“It was how we learned to manage the disease, special nutrition requirements, medical equipment options, therapies, treatments, and surgeries,” she said. “Such a great network of caring people with one common goal: to provide the best care for our loved one(s) and adapt as the needs change.”

Their protocol hasn’t changed very much over the years, except for the addition of a treatment approved by the FDA in 2016. Hannah receives doses of Spinraza (nusinersen) via lumbar puncture every four months in hopes of seeing some benefit. Spinraza is a prescription medicine used to treat SMA in pediatric and adult patients. In clinical trials, the drug halted the disease progression in around 60% of infants affected by type I SMA and also significantly improved motor function.

Perkins said this is only a treatment and not a cure. Funding is need for continued research; advancements are being made every day through clinical trials, she added.

SMA does not affect the brain. Perkins started her second year at DeKalb High School via Skype. She accesses her laptop using assistive technology through the use of a SmartNav hands-free camera mouse and Micro Light switch and moves proficiently around on her computer. She is able to complete assignments, read online material and enjoys creating artwork using Photoshop. Some of her artwork was displayed in the DeKalb High School art show last school year. She also enjoys listening to music and playing games in her free time. She uses Tobii Communication software that converts text into speech as her ability to speak is affected by the disease.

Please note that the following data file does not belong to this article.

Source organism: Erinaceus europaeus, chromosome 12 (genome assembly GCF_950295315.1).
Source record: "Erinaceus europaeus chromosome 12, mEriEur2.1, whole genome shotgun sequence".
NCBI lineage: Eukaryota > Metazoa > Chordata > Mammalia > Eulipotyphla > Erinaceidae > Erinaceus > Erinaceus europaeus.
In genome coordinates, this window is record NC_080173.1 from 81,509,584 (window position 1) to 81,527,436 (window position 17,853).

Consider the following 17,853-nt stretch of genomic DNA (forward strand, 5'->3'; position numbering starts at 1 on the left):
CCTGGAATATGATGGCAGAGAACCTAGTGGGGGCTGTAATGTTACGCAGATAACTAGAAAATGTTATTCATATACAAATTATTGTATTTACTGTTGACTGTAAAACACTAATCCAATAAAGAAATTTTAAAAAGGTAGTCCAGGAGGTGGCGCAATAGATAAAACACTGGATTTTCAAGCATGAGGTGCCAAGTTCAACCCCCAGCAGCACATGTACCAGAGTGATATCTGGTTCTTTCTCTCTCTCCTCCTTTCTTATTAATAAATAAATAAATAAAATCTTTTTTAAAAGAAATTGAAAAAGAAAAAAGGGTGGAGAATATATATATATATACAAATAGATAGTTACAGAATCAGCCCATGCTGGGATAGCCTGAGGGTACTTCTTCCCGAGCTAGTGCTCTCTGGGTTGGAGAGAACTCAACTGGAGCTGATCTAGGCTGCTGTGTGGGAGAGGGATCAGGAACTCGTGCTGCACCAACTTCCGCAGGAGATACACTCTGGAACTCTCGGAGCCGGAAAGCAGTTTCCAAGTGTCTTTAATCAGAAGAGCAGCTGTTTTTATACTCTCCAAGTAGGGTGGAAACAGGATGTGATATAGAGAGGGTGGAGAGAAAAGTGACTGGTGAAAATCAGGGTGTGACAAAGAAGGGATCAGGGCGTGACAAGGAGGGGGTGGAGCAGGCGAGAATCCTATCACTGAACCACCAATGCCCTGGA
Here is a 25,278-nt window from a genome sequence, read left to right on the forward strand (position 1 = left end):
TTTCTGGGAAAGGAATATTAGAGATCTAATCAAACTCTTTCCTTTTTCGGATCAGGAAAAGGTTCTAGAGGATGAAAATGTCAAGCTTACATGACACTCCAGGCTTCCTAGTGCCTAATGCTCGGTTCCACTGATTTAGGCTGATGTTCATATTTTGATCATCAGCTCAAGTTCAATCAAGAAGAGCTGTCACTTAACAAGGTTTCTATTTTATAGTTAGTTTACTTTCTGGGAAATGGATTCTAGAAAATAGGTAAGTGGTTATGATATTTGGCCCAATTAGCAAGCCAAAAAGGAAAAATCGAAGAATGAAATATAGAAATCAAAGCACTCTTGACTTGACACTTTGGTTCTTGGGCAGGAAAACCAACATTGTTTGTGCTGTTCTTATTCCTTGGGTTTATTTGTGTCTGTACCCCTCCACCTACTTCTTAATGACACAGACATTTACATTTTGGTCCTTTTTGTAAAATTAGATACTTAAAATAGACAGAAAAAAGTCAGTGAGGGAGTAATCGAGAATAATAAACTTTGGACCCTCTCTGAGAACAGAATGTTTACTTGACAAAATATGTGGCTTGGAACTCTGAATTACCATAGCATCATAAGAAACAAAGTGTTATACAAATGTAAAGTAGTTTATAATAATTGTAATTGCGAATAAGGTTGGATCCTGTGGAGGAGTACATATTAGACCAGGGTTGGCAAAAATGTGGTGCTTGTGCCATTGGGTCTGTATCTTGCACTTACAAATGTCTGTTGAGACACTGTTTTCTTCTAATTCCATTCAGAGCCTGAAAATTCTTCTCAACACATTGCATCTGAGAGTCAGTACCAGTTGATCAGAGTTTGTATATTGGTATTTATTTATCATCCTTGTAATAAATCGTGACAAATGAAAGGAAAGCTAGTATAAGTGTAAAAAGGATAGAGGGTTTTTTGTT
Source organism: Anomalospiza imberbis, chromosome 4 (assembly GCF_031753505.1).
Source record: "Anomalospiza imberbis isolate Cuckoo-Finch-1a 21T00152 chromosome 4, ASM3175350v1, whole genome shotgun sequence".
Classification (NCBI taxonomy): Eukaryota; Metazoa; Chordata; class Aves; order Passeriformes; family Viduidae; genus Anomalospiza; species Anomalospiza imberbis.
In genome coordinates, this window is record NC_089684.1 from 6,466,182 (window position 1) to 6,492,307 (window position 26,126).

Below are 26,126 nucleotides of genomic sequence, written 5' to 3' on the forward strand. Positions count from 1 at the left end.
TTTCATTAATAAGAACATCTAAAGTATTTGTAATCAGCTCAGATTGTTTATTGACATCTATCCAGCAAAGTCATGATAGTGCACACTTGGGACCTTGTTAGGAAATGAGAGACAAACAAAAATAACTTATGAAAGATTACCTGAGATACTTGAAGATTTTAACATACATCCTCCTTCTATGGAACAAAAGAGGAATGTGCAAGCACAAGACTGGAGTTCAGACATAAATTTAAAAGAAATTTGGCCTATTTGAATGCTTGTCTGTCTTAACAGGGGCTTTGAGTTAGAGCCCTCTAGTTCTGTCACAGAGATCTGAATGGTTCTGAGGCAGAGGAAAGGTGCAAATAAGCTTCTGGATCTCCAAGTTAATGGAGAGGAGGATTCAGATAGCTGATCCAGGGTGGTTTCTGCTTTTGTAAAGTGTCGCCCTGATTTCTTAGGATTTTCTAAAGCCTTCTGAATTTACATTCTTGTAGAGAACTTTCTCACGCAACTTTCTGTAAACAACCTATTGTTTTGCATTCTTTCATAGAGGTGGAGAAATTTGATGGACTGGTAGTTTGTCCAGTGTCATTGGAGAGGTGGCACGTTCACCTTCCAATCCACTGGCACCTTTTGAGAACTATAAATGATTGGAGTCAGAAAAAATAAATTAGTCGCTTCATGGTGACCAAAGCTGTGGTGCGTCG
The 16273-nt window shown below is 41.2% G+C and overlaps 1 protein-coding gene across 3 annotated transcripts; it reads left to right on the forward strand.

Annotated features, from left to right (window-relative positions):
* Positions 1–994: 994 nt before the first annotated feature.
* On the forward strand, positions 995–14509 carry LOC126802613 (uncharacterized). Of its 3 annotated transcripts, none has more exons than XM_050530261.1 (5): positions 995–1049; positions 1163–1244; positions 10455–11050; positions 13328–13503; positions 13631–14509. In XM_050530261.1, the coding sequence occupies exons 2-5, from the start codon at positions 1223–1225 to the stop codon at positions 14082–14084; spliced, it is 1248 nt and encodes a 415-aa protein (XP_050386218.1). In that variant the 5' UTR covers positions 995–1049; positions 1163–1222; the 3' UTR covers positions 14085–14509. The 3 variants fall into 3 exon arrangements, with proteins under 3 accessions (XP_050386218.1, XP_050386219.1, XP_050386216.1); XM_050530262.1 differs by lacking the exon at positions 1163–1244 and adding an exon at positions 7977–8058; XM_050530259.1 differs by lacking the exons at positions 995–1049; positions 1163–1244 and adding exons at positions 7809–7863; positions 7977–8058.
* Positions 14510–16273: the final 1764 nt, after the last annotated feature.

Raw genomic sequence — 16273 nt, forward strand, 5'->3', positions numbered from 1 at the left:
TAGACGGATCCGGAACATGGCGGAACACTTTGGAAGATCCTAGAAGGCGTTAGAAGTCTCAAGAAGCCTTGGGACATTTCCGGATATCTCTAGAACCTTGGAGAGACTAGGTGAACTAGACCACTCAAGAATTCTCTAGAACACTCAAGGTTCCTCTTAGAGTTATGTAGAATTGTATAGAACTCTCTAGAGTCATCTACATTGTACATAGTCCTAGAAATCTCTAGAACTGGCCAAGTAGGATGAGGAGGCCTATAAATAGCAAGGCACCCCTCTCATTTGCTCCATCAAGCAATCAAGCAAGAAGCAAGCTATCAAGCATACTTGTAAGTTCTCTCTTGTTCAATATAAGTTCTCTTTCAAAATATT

Being medically-fragile, a cold can escalate quickly into respiratory distress. Perkins became ventilator-dependent in August 2012 as the disease progressed and she was on continous BiPap support. It was getting harder to manage her respiratory status and a trach and ventilator were the next steps in managing the disease for the Perkinses.

“I think, how ironic that a disease that causes muscle-wasting has shown us how strong our daughter is,” Perkins said. “She is very determined and focused and an inspiration to others facing challenges.

“Although there are obvious risks, we still try to get out occasionally and enjoy life. Hannah was able to see ‘The Lion King’ and ‘Toy Story 4’ movies over the summer, in addition to Skyping with the Auburn Parks & Recreation Department and the Waterloo Grant Township Public Library to participate in some fun projects.”

As there are now treatment options available for SMA, it is critical to get the diagnosis as early as possible, Perkins said.

“SMA is currently the number one genetic cause of death for infants under 2 years of age. Several states have added SMA to their newborn screening. I encourage couples considering starting a family to talk to your doctor about testing to see if you might be a carrier. It is more common than you realize. Your risk for being a carrier increases if a family member is already a carrier.

“We will stay hopeful that the cure is in the near future and enjoy each day in the meantime.”